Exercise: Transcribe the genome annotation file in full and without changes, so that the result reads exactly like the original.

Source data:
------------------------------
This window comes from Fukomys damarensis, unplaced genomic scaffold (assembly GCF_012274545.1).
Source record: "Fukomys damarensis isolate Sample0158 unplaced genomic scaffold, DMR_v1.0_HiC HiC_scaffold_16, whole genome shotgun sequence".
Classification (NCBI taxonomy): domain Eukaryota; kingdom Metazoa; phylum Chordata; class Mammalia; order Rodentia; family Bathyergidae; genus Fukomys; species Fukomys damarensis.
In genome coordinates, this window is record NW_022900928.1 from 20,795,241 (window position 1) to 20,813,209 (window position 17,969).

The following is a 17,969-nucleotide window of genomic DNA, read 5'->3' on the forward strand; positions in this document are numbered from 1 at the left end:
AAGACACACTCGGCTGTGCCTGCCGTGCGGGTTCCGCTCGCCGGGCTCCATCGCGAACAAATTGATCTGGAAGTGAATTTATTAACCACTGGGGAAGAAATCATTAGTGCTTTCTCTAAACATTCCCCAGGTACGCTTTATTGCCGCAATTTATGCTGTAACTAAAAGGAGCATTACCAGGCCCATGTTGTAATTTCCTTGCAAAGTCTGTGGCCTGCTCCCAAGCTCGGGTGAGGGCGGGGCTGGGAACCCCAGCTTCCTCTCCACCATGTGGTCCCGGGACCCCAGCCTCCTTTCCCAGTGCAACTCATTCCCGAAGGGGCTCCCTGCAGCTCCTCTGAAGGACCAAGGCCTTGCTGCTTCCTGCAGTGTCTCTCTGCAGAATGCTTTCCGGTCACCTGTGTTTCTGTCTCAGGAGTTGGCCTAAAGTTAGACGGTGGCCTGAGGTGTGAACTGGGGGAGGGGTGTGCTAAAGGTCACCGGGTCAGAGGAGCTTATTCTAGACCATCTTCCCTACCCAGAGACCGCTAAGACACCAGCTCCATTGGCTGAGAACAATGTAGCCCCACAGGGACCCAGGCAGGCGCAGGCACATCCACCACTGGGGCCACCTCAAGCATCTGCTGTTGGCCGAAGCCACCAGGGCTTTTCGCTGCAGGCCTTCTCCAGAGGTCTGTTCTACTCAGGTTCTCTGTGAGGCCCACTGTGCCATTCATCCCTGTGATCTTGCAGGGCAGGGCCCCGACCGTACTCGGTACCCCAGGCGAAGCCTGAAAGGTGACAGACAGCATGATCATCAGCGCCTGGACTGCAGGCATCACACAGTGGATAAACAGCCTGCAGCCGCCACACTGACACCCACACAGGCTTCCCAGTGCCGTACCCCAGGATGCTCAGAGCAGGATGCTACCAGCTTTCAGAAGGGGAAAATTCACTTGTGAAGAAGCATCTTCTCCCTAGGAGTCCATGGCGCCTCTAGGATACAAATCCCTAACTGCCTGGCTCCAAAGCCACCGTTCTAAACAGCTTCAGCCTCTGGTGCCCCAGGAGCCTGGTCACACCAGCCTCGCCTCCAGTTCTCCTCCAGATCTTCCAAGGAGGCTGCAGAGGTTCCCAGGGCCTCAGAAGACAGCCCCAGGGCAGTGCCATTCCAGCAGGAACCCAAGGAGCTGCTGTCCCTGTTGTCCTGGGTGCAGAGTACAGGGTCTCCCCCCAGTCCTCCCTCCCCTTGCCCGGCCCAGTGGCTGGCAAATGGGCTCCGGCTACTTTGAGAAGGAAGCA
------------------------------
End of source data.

This window comes from Fukomys damarensis, unplaced genomic scaffold (assembly GCF_012274545.1).
Source record: "Fukomys damarensis isolate Sample0158 unplaced genomic scaffold, DMR_v1.0_HiC HiC_scaffold_16, whole genome shotgun sequence".
Classification (NCBI taxonomy): domain Eukaryota; kingdom Metazoa; phylum Chordata; class Mammalia; order Rodentia; family Bathyergidae; genus Fukomys; species Fukomys damarensis.
In genome coordinates, this window is record NW_022900928.1 from 20,795,241 (window position 1) to 20,813,209 (window position 17,969).

The following is a 17,969-nucleotide window of genomic DNA, read 5'->3' on the forward strand; positions in this document are numbered from 1 at the left end:
AAGACACACTCGGCTGTGCCTGCCGTGCGGGTTCCGCTCGCCGGGCTCCATCGCGAACAAATTGATCTGGAAGTGAATTTATTAACCACTGGGGAAGAAATCATTAGTGCTTTCTCTAAACATTCCCCAGGTACGCTTTATTGCCGCAATTTATGCTGTAACTAAAAGGAGCATTACCAGGCCCATGTTGTAATTTCCTTGCAAAGTCTGTGGCCTGCTCCCAAGCTCGGGTGAGGGCGGGGCTGGGAACCCCAGCTTCCTCTCCACCATGTGGTCCCGGGACCCCAGCCTCCTTTCCCAGTGCAACTCATTCCCGAAGGGGCTCCCTGCAGCTCCTCTGAAGGACCAAGGCCTTGCTGCTTCCTGCAGTGTCTCTCTGCAGAATGCTTTCCGGTCACCTGTGTTTCTGTCTCAGGAGTTGGCCTAAAGTTAGACGGTGGCCTGAGGTGTGAACTGGGGGAGGGGTGTGCTAAAGGTCACCGGGTCAGAGGAGCTTATTCTAGACCATCTTCCCTACCCAGAGACCGCTAAGACACCAGCTCCATTGGCTGAGAACAATGTAGCCCCACAGGGACCCAGGCAGGCGCAGGCACATCCACCACTGGGGCCACCTCAAGCATCTGCTGTTGGCCGAAGCCACCAGGGCTTTTCGCTGCAGGCCTTCTCCAGAGGTCTGTTCTACTCAGGTTCTCTGTGAGGCCCACTGTGCCATTCATCCCTGTGATCTTGCAGGGCAGGGCCCCGACCGTACTCGGTACCCCAGGCGAAGCCTGAAAGGTGACAGACAGCATGATCATCAGCGCCTGGACTGCAGGCATCACACAGTGGATAAACAGCCTGCAGCCGCCACACTGACACCCACACAGGCTTCCCAGTGCCGTACCCCAGGATGCTCAGAGCAGGATGCTACCAGCTTTCAGAAGGGGAAAATTCACTTGTGAAGAAGCATCTTCTCCCTAGGAGTCCATGGCGCCTCTAGGATACAAATCCCTAACTGCCTGGCTCCAAAGCCACCGTTCTAAACAGCTTCAGCCTCTGGTGCCCCAGGAGCCTGGTCACACCAGCCTCGCCTCCAGTTCTCCTCCAGATCTTCCAAGGAGGCTGCAGAGGTTCCCAGGGCCTCAGAAGACAGCCCCAGGGCAGTGCCATTCCAGCAGGAACCCAAGGAGCTGCTGTCCCTGTTGTCCTGGGTGCAGAGTACAGGGTCTCCCCCCAGTCCTCCCTCCCCTTGCCCGGCCCAGTGGCTGGCAAATGGGCTCCGGCTACTTTGAGAAGGAAGCA